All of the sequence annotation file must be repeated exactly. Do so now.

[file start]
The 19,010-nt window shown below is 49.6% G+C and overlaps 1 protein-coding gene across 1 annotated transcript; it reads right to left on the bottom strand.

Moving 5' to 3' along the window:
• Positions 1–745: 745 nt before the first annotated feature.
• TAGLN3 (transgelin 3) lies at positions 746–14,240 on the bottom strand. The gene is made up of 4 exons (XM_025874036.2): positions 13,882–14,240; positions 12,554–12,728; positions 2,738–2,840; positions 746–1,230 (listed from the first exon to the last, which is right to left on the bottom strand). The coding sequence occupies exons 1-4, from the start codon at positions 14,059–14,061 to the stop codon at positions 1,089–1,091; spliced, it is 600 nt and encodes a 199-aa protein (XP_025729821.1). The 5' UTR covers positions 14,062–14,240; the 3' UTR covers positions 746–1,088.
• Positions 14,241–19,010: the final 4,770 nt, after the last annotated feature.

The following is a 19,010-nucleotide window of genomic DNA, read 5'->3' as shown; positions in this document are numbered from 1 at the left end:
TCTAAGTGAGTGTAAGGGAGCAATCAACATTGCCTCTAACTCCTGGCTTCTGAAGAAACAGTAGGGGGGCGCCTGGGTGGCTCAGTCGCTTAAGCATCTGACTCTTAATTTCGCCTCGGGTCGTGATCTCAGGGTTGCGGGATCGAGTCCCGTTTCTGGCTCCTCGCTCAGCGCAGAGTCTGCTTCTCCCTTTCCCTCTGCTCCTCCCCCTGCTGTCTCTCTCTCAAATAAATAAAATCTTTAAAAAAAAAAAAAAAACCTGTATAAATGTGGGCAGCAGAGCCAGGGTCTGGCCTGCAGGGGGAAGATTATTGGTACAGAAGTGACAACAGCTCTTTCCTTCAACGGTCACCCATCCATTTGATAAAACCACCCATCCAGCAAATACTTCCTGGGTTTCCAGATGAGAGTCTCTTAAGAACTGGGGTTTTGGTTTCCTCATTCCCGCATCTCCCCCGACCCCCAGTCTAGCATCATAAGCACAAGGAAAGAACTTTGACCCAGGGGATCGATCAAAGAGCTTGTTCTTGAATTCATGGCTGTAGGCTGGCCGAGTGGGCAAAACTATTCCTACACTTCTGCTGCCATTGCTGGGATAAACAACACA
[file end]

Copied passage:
The 19,010-nt window shown below is 49.6% G+C and overlaps 1 protein-coding gene across 1 annotated transcript; it reads right to left on the bottom strand.

Moving 5' to 3' along the window:
• Positions 1–745: 745 nt before the first annotated feature.
• TAGLN3 (transgelin 3) lies at positions 746–14,240 on the bottom strand. The gene is made up of 4 exons (XM_025874036.2): positions 13,882–14,240; positions 12,554–12,728; positions 2,738–2,840; positions 746–1,230 (listed from the first exon to the last, which is right to left on the bottom strand). The coding sequence occupies exons 1-4, from the start codon at positions 14,059–14,061 to the stop codon at positions 1,089–1,091; spliced, it is 600 nt and encodes a 199-aa protein (XP_025729821.1). The 5' UTR covers positions 14,062–14,240; the 3' UTR covers positions 746–1,088.
• Positions 14,241–19,010: the final 4,770 nt, after the last annotated feature.

The following is a 19,010-nucleotide window of genomic DNA, read 5'->3' as shown; positions in this document are numbered from 1 at the left end:
TCTAAGTGAGTGTAAGGGAGCAATCAACATTGCCTCTAACTCCTGGCTTCTGAAGAAACAGTAGGGGGGCGCCTGGGTGGCTCAGTCGCTTAAGCATCTGACTCTTAATTTCGCCTCGGGTCGTGATCTCAGGGTTGCGGGATCGAGTCCCGTTTCTGGCTCCTCGCTCAGCGCAGAGTCTGCTTCTCCCTTTCCCTCTGCTCCTCCCCCTGCTGTCTCTCTCTCAAATAAATAAAATCTTTAAAAAAAAAAAAAAAACCTGTATAAATGTGGGCAGCAGAGCCAGGGTCTGGCCTGCAGGGGGAAGATTATTGGTACAGAAGTGACAACAGCTCTTTCCTTCAACGGTCACCCATCCATTTGATAAAACCACCCATCCAGCAAATACTTCCTGGGTTTCCAGATGAGAGTCTCTTAAGAACTGGGGTTTTGGTTTCCTCATTCCCGCATCTCCCCCGACCCCCAGTCTAGCATCATAAGCACAAGGAAAGAACTTTGACCCAGGGGATCGATCAAAGAGCTTGTTCTTGAATTCATGGCTGTAGGCTGGCCGAGTGGGCAAAACTATTCCTACACTTCTGCTGCCATTGCTGGGATAAACAACACA